I suck and I’m not alone. You probably suck too. Most of us do.

The guy on the left died for us because we’re all sinners, i.e. we all suck.

Modern art also agrees.

So, I’m not saying anything Jesus or modern art hasn’t already said. I’m certainly no wiser than either.


A lot of time has passed since the day I realized I was a believer in the Church of Human Suckiness.

At this intersection, many years ago, I ran into Daryl. Daryl was a regular at the coffee shop I was then working at. (If my sister ever reads this she’ll cringe when she arrives at that sentence ending preposition. More proof that I suck.) I knew him well enough to know he was struggling, but not well enough to feel that I should intervene. I don’t want to make a short story out of it. Daryl was feeling suicidal and he was looking for someone to throw him a rope. I’m pretty sure he had no idea what that rope looked like or whether it even existed. It was him hoping that a rope existed when he started a conversation with me, then moments later confided in me he was feeling like killing himself.

I told him without hesitation that it’s his life. If he can’t find a reason to live it, then he might as well go ahead and kill himself. Whenever I tell or write this story it sounds so much harsher than it felt at the time. Right there, on that fall afternoon, easy, cool, me sitting on a bench, Daryl standing just a couple of feet from me, it felt like an act of extreme generosity. So much of his searching must have been met with all kinds of ropes that weren’t ropes at all. They were only good for the throwing, like some jokes are only good for the telling. I just wanted him to know in that moment that I heard him, and that I knew his suffering was real. And I did hear him. We continued to talk that day, until both of us went our separate ways. And Daryl continued to struggle, sometimes up and sometimes down when I would see him.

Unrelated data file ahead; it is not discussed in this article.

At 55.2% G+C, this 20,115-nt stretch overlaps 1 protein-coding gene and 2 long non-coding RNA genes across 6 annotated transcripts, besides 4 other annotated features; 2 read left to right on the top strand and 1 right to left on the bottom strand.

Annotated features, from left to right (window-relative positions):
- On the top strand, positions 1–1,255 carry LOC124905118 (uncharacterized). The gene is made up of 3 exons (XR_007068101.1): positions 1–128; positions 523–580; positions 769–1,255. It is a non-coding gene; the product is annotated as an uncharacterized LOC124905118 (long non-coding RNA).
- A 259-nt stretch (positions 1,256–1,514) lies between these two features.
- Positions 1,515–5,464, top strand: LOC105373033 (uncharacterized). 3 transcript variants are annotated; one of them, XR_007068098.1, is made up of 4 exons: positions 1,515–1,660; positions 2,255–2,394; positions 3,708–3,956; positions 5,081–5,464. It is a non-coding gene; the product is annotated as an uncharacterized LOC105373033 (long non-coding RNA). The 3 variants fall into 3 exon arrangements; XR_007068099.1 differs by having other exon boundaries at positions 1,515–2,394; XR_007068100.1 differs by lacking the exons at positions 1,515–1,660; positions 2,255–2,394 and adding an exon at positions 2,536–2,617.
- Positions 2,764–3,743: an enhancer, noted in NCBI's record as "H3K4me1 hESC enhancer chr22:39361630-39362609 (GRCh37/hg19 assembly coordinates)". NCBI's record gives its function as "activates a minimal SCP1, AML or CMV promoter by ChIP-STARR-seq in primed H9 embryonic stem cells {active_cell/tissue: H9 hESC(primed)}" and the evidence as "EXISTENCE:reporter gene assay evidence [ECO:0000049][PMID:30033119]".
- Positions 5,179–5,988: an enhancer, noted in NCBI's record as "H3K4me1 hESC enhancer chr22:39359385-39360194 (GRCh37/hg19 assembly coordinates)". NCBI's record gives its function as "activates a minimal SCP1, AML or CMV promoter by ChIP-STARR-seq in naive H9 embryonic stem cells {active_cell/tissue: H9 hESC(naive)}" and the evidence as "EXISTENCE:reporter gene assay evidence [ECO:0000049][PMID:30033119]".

It would be a pleasant surprise to find out he’s still alive today. It wouldn’t surprise me if he isn’t.

Maybe some folks think that by building me up, they’re building themselves up. Or maybe they really think I don’t suck. Maybe they’re afraid if they agree that I suck they have to confront the possibility in themselves. Whatever the reason, when I take this tack I am inevitably met with someone, somewhere who feels compelled to remind me that I’m good at a lot of things, or that I shouldn’t talk about myself that way.

“There’s battle lines being drawn/And nobody’s right if everybody’s wrong”

Whether it’s by being funny, tough, cool or just all around amazing, most of the time I’m busy trying to distract myself and others from the fact that I suck. That’s right. Despite everything I’ve said, I spend more time denying my suckiness than admitting to it. Maybe that’s another reason I feel compelled here, in the early stages of this blog, to reiterate that I suck.

Honestly I’m at my best when I know I suck. I don’t walk around like a party pooper or a sad sack just because I suck. I’m never more confident than when I admit I suck. Something about taking ownership of the worst in me…

Maybe that’s why I like the sound of “sick, dumb + ugly.”


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